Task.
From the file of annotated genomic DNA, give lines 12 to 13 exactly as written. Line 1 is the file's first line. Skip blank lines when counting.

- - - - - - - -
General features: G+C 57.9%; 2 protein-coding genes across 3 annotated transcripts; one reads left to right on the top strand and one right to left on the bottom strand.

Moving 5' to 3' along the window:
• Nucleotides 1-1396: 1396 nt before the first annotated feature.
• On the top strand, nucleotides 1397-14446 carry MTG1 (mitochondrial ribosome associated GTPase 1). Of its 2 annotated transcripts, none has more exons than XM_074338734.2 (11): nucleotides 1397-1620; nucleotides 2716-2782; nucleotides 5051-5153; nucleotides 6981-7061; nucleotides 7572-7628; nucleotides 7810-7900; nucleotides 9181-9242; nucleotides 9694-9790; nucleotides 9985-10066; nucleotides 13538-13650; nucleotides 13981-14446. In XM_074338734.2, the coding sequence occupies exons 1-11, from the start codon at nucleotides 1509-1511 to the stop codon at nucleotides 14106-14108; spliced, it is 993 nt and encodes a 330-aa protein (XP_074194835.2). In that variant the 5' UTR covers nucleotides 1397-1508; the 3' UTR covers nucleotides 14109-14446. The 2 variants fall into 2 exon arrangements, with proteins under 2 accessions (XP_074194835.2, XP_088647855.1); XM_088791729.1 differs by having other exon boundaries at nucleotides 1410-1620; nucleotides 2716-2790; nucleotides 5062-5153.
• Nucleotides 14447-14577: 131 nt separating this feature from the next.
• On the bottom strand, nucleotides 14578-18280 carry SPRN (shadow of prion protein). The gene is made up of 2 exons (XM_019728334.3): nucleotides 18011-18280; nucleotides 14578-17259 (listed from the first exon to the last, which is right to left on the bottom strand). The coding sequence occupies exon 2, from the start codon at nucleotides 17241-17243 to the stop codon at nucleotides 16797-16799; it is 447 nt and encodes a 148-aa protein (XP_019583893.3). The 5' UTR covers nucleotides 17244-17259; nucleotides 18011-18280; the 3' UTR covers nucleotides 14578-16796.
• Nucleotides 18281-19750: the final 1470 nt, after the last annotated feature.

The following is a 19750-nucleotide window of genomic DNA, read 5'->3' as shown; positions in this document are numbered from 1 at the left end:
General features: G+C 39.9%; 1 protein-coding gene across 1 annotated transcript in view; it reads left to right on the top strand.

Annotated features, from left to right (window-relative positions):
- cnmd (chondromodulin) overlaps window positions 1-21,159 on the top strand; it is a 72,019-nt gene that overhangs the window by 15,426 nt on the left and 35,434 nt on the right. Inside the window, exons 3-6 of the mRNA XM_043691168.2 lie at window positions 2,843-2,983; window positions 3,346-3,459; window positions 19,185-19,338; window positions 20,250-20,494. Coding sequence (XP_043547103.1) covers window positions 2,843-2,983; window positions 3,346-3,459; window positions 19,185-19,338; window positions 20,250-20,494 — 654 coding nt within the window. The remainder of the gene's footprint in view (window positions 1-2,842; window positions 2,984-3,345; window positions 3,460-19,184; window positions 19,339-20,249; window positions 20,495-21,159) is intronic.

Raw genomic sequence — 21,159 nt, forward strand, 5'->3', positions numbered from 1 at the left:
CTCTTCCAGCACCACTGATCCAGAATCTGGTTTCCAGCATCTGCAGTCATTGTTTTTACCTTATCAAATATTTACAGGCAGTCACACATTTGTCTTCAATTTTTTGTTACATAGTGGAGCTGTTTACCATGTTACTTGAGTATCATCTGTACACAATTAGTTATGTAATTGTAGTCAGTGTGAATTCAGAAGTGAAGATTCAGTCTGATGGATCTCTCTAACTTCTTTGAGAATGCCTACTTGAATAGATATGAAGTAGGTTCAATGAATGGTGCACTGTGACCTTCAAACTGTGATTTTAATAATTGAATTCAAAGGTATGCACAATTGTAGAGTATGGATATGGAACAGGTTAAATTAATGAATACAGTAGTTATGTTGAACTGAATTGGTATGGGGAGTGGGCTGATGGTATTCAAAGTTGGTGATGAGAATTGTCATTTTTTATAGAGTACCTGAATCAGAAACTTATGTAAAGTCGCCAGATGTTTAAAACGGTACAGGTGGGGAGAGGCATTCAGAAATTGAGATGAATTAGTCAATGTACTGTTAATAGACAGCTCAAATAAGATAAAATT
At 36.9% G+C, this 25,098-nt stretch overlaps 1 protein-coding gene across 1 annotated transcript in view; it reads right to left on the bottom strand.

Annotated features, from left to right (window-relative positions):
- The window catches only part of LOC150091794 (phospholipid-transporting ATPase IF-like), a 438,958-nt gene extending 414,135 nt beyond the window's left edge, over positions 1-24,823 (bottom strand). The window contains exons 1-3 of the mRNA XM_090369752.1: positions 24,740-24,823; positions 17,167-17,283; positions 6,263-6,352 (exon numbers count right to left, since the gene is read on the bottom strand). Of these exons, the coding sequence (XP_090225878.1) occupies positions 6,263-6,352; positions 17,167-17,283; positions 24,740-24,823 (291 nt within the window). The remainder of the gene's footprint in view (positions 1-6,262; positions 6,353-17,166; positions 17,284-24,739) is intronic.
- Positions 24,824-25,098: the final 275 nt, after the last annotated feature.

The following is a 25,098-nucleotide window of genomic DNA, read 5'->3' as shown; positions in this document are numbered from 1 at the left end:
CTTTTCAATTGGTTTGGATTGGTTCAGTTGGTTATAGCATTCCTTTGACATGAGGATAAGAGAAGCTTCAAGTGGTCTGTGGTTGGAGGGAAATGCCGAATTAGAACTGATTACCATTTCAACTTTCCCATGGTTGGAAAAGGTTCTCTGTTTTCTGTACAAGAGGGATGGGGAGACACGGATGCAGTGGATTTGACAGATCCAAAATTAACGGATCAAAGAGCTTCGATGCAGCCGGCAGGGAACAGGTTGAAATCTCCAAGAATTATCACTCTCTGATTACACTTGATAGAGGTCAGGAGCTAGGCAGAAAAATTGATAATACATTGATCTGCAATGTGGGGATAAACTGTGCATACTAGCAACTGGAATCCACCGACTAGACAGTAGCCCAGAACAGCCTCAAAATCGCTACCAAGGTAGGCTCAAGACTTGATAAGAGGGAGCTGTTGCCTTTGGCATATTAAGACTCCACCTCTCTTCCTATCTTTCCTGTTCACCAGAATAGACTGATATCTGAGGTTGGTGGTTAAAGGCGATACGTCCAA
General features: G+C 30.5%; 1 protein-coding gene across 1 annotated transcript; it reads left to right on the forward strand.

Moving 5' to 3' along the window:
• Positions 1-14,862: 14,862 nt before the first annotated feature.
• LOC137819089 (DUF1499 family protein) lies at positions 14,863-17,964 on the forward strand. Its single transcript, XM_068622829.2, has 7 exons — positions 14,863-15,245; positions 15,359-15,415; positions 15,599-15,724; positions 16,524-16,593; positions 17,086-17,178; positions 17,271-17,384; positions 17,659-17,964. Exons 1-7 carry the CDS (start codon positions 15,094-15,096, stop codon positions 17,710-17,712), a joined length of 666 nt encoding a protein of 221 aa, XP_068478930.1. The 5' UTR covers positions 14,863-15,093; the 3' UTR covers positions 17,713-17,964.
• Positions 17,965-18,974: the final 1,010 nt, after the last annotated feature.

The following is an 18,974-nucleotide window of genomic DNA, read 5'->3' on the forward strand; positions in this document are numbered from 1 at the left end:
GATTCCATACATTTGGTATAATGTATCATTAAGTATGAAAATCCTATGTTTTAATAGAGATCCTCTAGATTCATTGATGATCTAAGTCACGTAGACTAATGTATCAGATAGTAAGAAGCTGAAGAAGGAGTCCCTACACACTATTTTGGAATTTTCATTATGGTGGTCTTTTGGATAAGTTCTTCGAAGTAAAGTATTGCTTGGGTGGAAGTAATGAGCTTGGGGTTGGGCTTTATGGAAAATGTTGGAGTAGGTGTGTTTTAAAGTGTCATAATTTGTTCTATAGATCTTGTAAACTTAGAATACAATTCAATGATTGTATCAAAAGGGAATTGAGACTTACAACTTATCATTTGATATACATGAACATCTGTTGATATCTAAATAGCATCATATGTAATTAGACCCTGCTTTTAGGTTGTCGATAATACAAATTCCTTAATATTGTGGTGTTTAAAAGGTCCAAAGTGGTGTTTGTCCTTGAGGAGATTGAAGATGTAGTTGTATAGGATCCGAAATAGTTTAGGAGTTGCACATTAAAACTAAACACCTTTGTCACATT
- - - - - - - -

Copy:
Raw genomic sequence — 21,159 nt, forward strand, 5'->3', positions numbered from 1 at the left:
CTCTTCCAGCACCACTGATCCAGAATCTGGTTTCCAGCATCTGCAGTCATTGTTTTTACCTTATCAAATATTTACAGGCAGTCACACATTTGTCTTCAATTTTTTGTTACATAGTGGAGCTGTTTACCATGTTACTTGAGTATCATCTGTACACAATTAGTTATGTAATTGTAGTCAGTGTGAATTCAGAAGTGAAGATTCAGTCTGATGGATCTCTCTAACTTCTTTGAGAATGCCTACTTGAATAGATATGAAGTAGGTTCAATGAATGGTGCACTGTGACCTTCAAACTGTGATTTTAATAATTGAATTCAAAGGTATGCACAATTGTAGAGTATGGATATGGAACAGGTTAAATTAATGAATACAGTAGTTATGTTGAACTGAATTGGTATGGGGAGTGGGCTGATGGTATTCAAAGTTGGTGATGAGAATTGTCATTTTTTATAGAGTACCTGAATCAGAAACTTATGTAAAGTCGCCAGATGTTTAAAACGGTACAGGTGGGGAGAGGCATTCAGAAATTGAGATGAATTAGTCAATGTACTGTTAATAGACAGCTCAAATAAGATAAAATT